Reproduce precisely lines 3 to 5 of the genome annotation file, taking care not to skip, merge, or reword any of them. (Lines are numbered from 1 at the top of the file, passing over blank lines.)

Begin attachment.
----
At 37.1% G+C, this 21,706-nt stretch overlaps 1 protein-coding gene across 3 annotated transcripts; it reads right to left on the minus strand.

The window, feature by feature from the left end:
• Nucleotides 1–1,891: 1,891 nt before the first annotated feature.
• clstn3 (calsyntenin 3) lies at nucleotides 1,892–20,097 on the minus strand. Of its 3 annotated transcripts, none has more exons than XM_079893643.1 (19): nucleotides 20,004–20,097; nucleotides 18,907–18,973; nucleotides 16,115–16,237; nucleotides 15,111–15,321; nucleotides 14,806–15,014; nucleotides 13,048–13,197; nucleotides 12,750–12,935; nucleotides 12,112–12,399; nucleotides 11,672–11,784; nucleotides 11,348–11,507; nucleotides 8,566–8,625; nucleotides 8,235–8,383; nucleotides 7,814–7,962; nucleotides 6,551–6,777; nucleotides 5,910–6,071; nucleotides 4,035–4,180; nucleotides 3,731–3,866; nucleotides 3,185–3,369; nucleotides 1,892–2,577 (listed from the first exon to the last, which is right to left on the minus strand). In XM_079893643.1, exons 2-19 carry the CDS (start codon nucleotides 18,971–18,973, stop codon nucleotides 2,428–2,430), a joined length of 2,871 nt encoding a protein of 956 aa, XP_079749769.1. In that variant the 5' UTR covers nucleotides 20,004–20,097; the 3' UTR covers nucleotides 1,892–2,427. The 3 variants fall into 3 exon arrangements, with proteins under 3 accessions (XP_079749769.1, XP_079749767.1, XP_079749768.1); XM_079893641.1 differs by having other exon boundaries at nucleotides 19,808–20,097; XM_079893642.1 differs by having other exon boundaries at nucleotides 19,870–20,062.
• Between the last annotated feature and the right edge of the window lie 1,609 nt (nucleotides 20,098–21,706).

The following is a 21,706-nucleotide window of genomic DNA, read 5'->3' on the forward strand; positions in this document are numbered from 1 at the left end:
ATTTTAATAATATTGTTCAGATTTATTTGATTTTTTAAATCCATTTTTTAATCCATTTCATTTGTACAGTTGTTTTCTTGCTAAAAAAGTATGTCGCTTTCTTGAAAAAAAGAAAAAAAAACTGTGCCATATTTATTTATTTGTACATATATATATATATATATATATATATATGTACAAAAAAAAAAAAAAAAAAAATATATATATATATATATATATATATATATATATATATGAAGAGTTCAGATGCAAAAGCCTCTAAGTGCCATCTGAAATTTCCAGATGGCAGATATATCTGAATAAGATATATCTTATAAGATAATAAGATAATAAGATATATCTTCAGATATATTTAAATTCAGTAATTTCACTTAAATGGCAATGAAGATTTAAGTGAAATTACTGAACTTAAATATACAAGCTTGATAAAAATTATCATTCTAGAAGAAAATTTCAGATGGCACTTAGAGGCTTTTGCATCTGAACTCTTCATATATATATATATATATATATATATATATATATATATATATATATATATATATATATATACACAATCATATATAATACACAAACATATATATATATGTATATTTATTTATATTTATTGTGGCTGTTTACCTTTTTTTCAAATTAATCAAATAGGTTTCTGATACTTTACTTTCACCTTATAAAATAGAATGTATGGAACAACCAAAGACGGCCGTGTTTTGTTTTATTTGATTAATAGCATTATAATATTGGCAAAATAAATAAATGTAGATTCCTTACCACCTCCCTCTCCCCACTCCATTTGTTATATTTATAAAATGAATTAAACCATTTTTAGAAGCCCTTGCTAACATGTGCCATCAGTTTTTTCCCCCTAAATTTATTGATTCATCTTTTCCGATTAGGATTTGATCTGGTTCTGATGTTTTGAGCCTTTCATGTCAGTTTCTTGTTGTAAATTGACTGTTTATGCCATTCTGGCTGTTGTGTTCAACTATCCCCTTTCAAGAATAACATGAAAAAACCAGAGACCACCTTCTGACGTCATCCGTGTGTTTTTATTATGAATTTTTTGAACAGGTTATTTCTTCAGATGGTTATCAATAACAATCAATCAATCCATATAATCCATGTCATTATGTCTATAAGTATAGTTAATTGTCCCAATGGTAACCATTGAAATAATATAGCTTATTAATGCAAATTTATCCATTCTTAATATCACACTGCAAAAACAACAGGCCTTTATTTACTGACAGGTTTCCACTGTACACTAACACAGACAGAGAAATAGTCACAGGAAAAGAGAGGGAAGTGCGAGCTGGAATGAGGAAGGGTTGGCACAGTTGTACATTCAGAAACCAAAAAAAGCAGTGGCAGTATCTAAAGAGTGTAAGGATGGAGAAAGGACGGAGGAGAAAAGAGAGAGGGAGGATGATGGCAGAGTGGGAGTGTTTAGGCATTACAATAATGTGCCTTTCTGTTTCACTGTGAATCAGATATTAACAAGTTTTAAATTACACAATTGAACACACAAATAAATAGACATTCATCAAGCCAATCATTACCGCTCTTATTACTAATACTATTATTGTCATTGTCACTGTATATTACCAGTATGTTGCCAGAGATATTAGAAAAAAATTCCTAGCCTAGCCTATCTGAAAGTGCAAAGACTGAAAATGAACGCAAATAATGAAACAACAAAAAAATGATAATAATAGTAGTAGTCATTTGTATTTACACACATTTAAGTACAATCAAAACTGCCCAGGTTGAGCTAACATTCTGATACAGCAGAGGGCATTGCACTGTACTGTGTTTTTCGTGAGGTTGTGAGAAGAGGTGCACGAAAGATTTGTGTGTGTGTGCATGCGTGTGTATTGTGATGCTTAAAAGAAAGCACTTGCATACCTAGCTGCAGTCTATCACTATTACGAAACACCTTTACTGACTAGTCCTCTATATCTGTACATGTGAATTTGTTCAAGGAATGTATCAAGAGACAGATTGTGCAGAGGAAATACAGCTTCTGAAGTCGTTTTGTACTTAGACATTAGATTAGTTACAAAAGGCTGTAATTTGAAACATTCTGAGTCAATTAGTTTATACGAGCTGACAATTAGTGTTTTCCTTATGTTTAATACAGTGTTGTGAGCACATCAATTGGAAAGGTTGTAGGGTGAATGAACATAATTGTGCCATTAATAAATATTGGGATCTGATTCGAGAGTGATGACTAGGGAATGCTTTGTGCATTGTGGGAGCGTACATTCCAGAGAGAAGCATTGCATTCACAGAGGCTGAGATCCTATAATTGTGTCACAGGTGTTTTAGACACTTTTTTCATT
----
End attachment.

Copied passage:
• Nucleotides 1–1,891: 1,891 nt before the first annotated feature.
• clstn3 (calsyntenin 3) lies at nucleotides 1,892–20,097 on the minus strand. Of its 3 annotated transcripts, none has more exons than XM_079893643.1 (19): nucleotides 20,004–20,097; nucleotides 18,907–18,973; nucleotides 16,115–16,237; nucleotides 15,111–15,321; nucleotides 14,806–15,014; nucleotides 13,048–13,197; nucleotides 12,750–12,935; nucleotides 12,112–12,399; nucleotides 11,672–11,784; nucleotides 11,348–11,507; nucleotides 8,566–8,625; nucleotides 8,235–8,383; nucleotides 7,814–7,962; nucleotides 6,551–6,777; nucleotides 5,910–6,071; nucleotides 4,035–4,180; nucleotides 3,731–3,866; nucleotides 3,185–3,369; nucleotides 1,892–2,577 (listed from the first exon to the last, which is right to left on the minus strand). In XM_079893643.1, exons 2-19 carry the CDS (start codon nucleotides 18,971–18,973, stop codon nucleotides 2,428–2,430), a joined length of 2,871 nt encoding a protein of 956 aa, XP_079749769.1. In that variant the 5' UTR covers nucleotides 20,004–20,097; the 3' UTR covers nucleotides 1,892–2,427. The 3 variants fall into 3 exon arrangements, with proteins under 3 accessions (XP_079749769.1, XP_079749767.1, XP_079749768.1); XM_079893641.1 differs by having other exon boundaries at nucleotides 19,808–20,097; XM_079893642.1 differs by having other exon boundaries at nucleotides 19,870–20,062.
• Between the last annotated feature and the right edge of the window lie 1,609 nt (nucleotides 20,098–21,706).